Balancing Developing and Writing

Lightning over the outskirts of Oradea, Romani...
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It was hard to find that balance for a while as I tried to flush my mind running from job to job and switching gears to often to remember my projects. But there is a balance. I long ago discovered that the mind is a sneaky bitch. Just as soon as you are accomplishing something or when the deadline is approaching and you really have to get work done, you will have the perfect idea for something totally off the wall. But the idea is perfect. Looks perfect. Feels perfect. Is god damn perfect. And off you go and the mind laughs it's evil muhahaha laugh. And again you are sidetracked. Well, over time, I eventually got pretty adept at most of the things I got sidetracked with. But I learned that focus does help but burn out can and will come. The two major parts of what I have set out to do online are writing and developing. I am grouping all types of commenting and social networking with writing and any manual link building or SEO developing. They tend to work from opposite sides of my head. Each side may take control for long extended periods of time after which I make great advances. On the writing side, in bursts of energy, I ride waves of words that just seem right like no other times. Subscribers increase and posts end up at various social networks and get comments and I don't really even try. And when the development side is in full gear, 12 Wordpress installations get knocked out in an afternoon with analytics, plugins, permalinks and everything else waiting and ready for content. And that is without a one click install. But each side will try to rule and try to live without the other, not knowing they are two sides of the same coin. So I have to work in shifts. When it is time to write, I will write post after post as drafts. During days I work, I will edit the drafts I have, read other blogs, comment, do the social networking thing,etc. I still work 4 days a week. I was freelancing because I thought that was somehow making me closer to escaping the day job, but it actually just gave me more micro day jobs. I get to work an hour or two before I start there and get my stuff knocked out. On Friday and the weekend, until Sunday evening when I make sure posts are ready, it will either be a writing weekend or a developing weekend and that depends on what is more in demand. Developing is rude and will interrupt writing if a site goes down or something similar. I sometimes wonder if developing leaves bugs in for job security. There have been mixed weekends but they don't turn out very productive. And now that I think of it, I would have to say that writing is very forgiving, too forgiving. Like that friend you have that is so good to you and undemanding you forget about them. And as soon as you get back in touch, you feel like such an ass because you never knew how much you missed them. Writing is the stabilizing, smoothing out side. I am required to eventually make some sense of the stuff coming out of my fingers. And when what comes out on paper is explanation of what I am doing, that eventually makes sense too. And developing, like gaming can be stonger than any chemical stimulant and keep you up all night with similar physical and mental effects. No matter how many time 30, 10 even 5 minutes of stepping away has helped 100% in the past, stubborn developing sits staring at the screen, body contorted in some weird mirror of his current mental condition. But there are those times when each side knows the other side is there to help and hand offs go off without a hitch. And god damn, the moment I wrote sidetracked in the second paragraph, I was. And here is how you prevent that. Keep a notebook. Ideas only want to know you will get back to them. When it is a developing weekend, I take a lot of writing idea notes and when it is a writing weekend, I get my best ideas for software and site features. So use your minds little temptations to your advantage and write them down and revisit it them to see if they have any value when it is their turn.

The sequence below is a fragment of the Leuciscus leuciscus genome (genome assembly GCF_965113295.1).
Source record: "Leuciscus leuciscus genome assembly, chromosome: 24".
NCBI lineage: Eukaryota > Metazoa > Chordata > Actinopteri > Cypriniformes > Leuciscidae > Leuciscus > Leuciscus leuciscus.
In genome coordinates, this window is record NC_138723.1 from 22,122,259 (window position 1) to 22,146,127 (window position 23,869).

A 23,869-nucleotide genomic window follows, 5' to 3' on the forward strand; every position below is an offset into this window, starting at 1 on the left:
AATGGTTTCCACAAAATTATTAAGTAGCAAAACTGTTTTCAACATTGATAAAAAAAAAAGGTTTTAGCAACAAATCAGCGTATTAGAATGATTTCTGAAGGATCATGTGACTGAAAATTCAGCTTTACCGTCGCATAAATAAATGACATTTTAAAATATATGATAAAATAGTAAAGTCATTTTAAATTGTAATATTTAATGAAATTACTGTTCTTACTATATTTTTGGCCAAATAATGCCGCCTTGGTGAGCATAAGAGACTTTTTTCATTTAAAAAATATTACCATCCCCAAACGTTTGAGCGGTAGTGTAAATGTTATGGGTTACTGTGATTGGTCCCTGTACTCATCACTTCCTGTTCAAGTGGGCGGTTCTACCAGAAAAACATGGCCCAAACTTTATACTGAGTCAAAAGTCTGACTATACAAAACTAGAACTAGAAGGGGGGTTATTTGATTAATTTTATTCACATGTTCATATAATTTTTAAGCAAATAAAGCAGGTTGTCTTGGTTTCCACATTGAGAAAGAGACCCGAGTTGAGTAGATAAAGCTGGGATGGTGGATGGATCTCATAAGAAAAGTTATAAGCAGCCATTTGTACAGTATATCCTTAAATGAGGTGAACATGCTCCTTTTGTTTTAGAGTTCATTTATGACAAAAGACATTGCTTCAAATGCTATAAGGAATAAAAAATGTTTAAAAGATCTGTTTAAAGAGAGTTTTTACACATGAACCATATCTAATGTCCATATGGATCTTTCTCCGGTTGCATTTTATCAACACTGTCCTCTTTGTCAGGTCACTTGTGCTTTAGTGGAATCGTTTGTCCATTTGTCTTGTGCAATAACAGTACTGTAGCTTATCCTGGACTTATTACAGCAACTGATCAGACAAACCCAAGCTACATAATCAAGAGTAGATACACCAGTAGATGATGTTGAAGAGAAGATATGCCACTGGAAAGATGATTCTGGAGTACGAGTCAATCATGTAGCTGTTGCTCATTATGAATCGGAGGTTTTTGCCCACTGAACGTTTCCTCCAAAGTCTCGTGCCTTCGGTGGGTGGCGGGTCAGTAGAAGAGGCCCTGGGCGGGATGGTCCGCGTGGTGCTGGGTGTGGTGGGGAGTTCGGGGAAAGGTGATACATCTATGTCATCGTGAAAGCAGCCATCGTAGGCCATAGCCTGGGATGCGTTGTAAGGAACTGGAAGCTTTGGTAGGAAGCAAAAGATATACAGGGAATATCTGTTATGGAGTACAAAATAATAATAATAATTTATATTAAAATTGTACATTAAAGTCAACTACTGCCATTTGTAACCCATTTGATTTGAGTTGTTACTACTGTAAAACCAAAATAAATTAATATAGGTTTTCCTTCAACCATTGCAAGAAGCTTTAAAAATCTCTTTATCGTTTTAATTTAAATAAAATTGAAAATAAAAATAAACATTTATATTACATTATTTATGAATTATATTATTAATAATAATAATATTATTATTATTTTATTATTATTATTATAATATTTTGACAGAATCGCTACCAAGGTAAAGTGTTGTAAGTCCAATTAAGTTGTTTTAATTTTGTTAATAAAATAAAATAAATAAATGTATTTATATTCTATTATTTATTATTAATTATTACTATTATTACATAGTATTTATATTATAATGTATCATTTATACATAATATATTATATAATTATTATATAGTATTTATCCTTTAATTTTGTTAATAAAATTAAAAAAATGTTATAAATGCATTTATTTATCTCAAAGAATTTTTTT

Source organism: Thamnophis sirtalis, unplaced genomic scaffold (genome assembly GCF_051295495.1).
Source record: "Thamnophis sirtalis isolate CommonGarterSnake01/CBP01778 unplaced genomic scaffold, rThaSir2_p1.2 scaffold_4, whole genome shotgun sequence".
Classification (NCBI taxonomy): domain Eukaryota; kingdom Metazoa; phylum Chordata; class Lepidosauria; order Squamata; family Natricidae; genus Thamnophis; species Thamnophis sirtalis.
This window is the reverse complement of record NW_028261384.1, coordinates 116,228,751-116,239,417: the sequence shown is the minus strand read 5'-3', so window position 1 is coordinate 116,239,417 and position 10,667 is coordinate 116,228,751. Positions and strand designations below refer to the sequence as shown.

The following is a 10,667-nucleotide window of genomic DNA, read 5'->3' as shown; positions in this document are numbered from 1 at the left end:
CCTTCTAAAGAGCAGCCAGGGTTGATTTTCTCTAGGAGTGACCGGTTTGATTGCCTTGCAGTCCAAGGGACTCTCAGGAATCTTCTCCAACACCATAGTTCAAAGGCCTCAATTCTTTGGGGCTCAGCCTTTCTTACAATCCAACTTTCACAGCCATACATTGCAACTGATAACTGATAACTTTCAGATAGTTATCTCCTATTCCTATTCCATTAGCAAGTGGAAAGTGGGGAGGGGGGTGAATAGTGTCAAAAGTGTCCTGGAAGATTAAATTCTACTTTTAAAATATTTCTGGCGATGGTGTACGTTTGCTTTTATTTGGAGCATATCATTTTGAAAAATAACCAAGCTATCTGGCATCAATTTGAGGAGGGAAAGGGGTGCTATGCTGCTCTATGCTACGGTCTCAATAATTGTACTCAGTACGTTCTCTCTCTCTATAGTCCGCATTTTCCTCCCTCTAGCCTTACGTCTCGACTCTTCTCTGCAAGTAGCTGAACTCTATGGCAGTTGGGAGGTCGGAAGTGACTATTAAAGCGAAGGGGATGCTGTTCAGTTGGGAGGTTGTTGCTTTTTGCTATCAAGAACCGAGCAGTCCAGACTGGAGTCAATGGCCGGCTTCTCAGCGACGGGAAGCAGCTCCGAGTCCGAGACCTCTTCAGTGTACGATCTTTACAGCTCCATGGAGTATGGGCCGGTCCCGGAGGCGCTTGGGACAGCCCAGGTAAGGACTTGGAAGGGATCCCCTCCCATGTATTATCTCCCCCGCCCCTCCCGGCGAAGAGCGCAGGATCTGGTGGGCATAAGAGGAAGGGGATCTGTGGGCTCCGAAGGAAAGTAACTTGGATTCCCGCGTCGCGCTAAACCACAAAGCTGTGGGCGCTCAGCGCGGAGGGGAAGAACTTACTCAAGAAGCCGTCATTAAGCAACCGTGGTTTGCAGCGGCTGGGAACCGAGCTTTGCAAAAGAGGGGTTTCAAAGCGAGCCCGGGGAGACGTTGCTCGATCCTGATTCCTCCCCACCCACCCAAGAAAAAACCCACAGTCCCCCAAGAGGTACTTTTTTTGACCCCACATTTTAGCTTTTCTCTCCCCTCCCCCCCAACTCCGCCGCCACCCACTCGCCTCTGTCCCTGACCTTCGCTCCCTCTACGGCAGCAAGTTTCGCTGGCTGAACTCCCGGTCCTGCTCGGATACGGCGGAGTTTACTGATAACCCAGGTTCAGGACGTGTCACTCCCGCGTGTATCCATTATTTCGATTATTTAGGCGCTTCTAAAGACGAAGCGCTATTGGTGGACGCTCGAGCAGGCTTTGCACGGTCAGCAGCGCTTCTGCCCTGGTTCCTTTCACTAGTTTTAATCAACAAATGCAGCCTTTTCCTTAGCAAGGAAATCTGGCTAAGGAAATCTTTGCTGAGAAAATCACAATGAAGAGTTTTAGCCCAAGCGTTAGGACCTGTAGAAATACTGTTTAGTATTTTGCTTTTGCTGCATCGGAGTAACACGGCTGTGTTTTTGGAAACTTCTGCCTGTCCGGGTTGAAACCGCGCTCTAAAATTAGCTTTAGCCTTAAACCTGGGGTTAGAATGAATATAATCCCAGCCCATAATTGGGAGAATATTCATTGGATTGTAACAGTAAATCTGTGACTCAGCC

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Stephan Miller

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Kansas City Software Engineer and Author

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